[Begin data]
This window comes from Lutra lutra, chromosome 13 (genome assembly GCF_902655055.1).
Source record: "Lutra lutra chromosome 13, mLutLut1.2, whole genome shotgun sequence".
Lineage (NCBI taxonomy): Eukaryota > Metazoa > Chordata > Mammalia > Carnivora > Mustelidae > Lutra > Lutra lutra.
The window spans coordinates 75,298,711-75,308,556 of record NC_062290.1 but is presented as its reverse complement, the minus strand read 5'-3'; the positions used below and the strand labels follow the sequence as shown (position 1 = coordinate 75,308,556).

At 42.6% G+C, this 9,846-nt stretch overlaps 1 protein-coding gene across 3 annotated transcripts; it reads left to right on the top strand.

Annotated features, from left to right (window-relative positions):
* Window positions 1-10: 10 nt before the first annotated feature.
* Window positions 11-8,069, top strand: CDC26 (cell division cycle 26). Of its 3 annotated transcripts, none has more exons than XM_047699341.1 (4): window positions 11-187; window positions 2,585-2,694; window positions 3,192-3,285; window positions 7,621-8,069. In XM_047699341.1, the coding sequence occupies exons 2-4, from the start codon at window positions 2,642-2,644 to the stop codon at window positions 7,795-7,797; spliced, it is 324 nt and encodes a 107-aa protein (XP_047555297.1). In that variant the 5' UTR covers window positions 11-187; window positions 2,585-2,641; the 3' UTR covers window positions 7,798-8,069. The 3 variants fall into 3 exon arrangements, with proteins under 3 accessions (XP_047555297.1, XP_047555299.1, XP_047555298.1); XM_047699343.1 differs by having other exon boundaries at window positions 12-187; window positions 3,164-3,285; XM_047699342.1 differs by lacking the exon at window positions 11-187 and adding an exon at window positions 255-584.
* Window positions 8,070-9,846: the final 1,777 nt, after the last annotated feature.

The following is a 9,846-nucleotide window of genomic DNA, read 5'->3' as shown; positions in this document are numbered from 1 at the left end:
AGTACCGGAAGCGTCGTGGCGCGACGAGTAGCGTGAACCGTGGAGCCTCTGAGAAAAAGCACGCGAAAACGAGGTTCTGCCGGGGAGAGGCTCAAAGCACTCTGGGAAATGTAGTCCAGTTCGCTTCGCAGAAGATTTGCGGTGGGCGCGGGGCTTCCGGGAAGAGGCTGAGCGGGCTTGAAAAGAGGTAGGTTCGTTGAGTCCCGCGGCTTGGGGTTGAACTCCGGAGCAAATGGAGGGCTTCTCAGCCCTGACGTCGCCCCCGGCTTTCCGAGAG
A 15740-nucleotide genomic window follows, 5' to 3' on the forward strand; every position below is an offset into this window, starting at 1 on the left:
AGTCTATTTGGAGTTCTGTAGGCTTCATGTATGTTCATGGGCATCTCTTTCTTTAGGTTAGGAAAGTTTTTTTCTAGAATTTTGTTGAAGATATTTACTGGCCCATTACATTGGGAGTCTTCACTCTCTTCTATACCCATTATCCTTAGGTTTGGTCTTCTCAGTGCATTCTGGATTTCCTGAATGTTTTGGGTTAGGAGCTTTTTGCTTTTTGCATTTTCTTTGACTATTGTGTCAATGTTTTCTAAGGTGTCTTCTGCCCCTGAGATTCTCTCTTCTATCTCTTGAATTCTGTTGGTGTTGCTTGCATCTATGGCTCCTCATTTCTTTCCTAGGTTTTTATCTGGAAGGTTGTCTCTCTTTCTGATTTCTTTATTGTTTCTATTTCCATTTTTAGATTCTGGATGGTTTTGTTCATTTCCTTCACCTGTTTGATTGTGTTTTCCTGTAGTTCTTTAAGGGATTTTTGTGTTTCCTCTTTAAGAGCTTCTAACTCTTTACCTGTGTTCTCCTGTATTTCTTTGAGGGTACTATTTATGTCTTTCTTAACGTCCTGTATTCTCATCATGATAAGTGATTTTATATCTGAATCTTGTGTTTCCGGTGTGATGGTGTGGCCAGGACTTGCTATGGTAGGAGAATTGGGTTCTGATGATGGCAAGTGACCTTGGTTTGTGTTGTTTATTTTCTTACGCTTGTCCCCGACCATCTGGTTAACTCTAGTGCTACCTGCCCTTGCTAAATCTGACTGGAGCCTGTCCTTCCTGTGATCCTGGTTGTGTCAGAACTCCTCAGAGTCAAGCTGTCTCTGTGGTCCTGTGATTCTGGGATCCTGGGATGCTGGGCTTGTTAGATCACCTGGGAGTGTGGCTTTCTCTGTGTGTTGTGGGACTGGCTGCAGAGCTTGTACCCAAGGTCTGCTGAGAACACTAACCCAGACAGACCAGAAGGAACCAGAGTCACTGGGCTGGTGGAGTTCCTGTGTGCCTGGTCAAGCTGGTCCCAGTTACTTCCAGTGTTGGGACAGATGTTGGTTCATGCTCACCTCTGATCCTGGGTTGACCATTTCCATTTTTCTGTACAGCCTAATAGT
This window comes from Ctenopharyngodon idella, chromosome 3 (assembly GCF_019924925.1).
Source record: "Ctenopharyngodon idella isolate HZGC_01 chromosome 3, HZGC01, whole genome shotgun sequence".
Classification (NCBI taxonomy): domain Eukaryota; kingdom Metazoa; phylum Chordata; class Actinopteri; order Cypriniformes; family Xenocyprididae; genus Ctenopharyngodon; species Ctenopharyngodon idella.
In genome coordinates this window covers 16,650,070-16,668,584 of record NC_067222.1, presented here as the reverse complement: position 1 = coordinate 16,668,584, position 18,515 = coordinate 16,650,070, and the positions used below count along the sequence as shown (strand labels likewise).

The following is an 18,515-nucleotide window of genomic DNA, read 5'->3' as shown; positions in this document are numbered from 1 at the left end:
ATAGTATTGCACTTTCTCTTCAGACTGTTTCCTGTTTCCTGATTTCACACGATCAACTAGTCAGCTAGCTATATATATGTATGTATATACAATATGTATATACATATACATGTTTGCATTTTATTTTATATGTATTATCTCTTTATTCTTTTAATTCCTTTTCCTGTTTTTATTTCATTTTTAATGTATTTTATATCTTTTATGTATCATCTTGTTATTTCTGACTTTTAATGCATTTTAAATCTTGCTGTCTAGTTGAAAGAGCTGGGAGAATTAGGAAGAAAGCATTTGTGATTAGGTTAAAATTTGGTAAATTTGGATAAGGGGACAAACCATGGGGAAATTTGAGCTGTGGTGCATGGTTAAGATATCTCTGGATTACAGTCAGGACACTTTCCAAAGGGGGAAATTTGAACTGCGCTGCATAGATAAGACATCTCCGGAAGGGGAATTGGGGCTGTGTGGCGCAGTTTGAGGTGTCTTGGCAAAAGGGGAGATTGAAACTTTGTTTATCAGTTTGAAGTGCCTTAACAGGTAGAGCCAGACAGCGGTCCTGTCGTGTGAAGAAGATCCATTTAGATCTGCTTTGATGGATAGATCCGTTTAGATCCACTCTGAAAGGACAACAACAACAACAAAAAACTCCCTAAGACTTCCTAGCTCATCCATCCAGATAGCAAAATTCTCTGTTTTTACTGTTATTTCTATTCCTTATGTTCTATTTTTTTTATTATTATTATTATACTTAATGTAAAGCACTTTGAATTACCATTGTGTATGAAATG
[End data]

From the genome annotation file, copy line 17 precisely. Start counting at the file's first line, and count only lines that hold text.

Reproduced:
In genome coordinates this window covers 16,650,070-16,668,584 of record NC_067222.1, presented here as the reverse complement: position 1 = coordinate 16,668,584, position 18,515 = coordinate 16,650,070, and the positions used below count along the sequence as shown (strand labels likewise).